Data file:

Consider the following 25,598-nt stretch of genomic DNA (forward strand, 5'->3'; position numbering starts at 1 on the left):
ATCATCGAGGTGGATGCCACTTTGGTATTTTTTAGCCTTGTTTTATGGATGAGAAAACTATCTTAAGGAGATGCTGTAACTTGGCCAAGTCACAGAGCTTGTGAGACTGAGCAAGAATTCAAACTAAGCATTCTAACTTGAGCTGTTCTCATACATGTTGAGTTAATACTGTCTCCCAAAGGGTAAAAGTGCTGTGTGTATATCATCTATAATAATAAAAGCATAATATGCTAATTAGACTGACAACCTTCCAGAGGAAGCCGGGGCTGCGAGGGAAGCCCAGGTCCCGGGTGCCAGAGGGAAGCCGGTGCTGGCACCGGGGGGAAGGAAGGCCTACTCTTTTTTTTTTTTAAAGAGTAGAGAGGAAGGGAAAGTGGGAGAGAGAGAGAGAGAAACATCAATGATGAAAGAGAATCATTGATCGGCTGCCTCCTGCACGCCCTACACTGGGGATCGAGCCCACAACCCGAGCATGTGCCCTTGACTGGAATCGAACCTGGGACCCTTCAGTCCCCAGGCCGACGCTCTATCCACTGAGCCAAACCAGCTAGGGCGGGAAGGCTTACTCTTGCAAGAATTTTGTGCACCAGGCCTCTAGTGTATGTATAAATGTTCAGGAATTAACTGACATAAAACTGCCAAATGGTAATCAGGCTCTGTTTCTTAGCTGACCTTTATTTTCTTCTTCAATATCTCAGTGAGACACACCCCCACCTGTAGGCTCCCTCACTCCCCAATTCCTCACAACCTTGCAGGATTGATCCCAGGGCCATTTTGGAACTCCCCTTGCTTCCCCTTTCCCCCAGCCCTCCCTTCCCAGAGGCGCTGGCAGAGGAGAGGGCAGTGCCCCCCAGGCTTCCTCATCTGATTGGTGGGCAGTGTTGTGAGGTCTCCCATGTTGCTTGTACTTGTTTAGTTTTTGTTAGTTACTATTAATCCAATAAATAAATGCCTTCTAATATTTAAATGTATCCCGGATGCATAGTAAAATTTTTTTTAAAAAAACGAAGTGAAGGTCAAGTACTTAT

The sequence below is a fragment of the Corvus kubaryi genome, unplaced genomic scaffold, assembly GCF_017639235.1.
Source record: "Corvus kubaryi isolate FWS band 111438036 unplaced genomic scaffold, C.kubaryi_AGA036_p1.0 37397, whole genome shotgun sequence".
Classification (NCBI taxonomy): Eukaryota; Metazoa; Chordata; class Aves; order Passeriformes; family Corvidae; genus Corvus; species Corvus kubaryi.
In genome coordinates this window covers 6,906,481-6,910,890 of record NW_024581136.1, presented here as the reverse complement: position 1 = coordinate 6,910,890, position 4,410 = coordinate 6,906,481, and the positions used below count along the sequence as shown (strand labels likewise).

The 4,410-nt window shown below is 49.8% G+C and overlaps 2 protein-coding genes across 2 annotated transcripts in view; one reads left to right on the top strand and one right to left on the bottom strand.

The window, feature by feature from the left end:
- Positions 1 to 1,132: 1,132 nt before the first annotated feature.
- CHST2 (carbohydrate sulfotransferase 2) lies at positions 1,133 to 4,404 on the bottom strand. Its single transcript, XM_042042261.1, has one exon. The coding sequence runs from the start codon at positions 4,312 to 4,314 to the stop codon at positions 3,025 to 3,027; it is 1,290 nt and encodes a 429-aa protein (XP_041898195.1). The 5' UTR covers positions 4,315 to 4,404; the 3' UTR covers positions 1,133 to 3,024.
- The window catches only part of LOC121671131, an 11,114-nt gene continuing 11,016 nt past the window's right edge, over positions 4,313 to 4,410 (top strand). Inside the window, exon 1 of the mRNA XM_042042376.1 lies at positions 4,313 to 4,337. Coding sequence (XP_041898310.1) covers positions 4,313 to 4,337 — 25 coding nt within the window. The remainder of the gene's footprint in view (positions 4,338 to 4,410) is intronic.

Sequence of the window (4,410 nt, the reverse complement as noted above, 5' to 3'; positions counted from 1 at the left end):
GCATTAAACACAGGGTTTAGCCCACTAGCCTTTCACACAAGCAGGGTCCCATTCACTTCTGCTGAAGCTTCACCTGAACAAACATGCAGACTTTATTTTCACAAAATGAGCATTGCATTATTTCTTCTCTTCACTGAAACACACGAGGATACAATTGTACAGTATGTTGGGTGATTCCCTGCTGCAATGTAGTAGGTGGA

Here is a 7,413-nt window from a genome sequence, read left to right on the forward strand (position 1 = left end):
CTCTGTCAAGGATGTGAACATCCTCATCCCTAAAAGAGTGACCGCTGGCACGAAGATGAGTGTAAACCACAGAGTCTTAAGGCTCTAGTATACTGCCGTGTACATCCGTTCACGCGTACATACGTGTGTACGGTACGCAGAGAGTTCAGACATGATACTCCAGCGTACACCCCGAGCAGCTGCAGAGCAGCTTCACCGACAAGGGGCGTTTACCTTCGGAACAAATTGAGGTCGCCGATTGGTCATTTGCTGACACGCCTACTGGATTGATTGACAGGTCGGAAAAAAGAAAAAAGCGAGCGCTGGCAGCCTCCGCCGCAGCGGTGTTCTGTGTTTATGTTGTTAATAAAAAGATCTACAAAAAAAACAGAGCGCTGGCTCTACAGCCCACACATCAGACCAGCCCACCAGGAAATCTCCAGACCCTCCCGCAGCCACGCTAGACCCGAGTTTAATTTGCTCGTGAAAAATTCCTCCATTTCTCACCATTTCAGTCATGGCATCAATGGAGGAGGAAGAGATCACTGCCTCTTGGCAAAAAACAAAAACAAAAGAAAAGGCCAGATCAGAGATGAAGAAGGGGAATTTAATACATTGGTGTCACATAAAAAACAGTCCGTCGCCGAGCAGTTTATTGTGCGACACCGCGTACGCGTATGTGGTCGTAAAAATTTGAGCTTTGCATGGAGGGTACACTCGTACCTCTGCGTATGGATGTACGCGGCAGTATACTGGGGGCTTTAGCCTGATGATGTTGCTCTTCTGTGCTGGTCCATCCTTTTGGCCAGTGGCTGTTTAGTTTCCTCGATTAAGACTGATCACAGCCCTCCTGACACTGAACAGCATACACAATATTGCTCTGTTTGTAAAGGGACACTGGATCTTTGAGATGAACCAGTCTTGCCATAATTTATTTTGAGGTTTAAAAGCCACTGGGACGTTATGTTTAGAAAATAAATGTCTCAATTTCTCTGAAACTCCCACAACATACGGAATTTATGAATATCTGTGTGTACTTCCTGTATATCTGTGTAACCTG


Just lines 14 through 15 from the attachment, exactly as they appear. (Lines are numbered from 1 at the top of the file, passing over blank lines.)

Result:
Here is a 7,413-nt window from a genome sequence, read left to right on the forward strand (position 1 = left end):
CTCTGTCAAGGATGTGAACATCCTCATCCCTAAAAGAGTGACCGCTGGCACGAAGATGAGTGTAAACCACAGAGTCTTAAGGCTCTAGTATACTGCCGTGTACATCCGTTCACGCGTACATACGTGTGTACGGTACGCAGAGAGTTCAGACATGATACTCCAGCGTACACCCCGAGCAGCTGCAGAGCAGCTTCACCGACAAGGGGCGTTTACCTTCGGAACAAATTGAGGTCGCCGATTGGTCATTTGCTGACACGCCTACTGGATTGATTGACAGGTCGGAAAAAAGAAAAAAGCGAGCGCTGGCAGCCTCCGCCGCAGCGGTGTTCTGTGTTTATGTTGTTAATAAAAAGATCTACAAAAAAAACAGAGCGCTGGCTCTACAGCCCACACATCAGACCAGCCCACCAGGAAATCTCCAGACCCTCCCGCAGCCACGCTAGACCCGAGTTTAATTTGCTCGTGAAAAATTCCTCCATTTCTCACCATTTCAGTCATGGCATCAATGGAGGAGGAAGAGATCACTGCCTCTTGGCAAAAAACAAAAACAAAAGAAAAGGCCAGATCAGAGATGAAGAAGGGGAATTTAATACATTGGTGTCACATAAAAAACAGTCCGTCGCCGAGCAGTTTATTGTGCGACACCGCGTACGCGTATGTGGTCGTAAAAATTTGAGCTTTGCATGGAGGGTACACTCGTACCTCTGCGTATGGATGTACGCGGCAGTATACTGGGGGCTTTAGCCTGATGATGTTGCTCTTCTGTGCTGGTCCATCCTTTTGGCCAGTGGCTGTTTAGTTTCCTCGATTAAGACTGATCACAGCCCTCCTGACACTGAACAGCATACACAATATTGCTCTGTTTGTAAAGGGACACTGGATCTTTGAGATGAACCAGTCTTGCCATAATTTATTTTGAGGTTTAAAAGCCACTGGGACGTTATGTTTAGAAAATAAATGTCTCAATTTCTCTGAAACTCCCACAACATACGGAATTTATGAATATCTGTGTGTACTTCCTGTATATCTGTGTAACCTG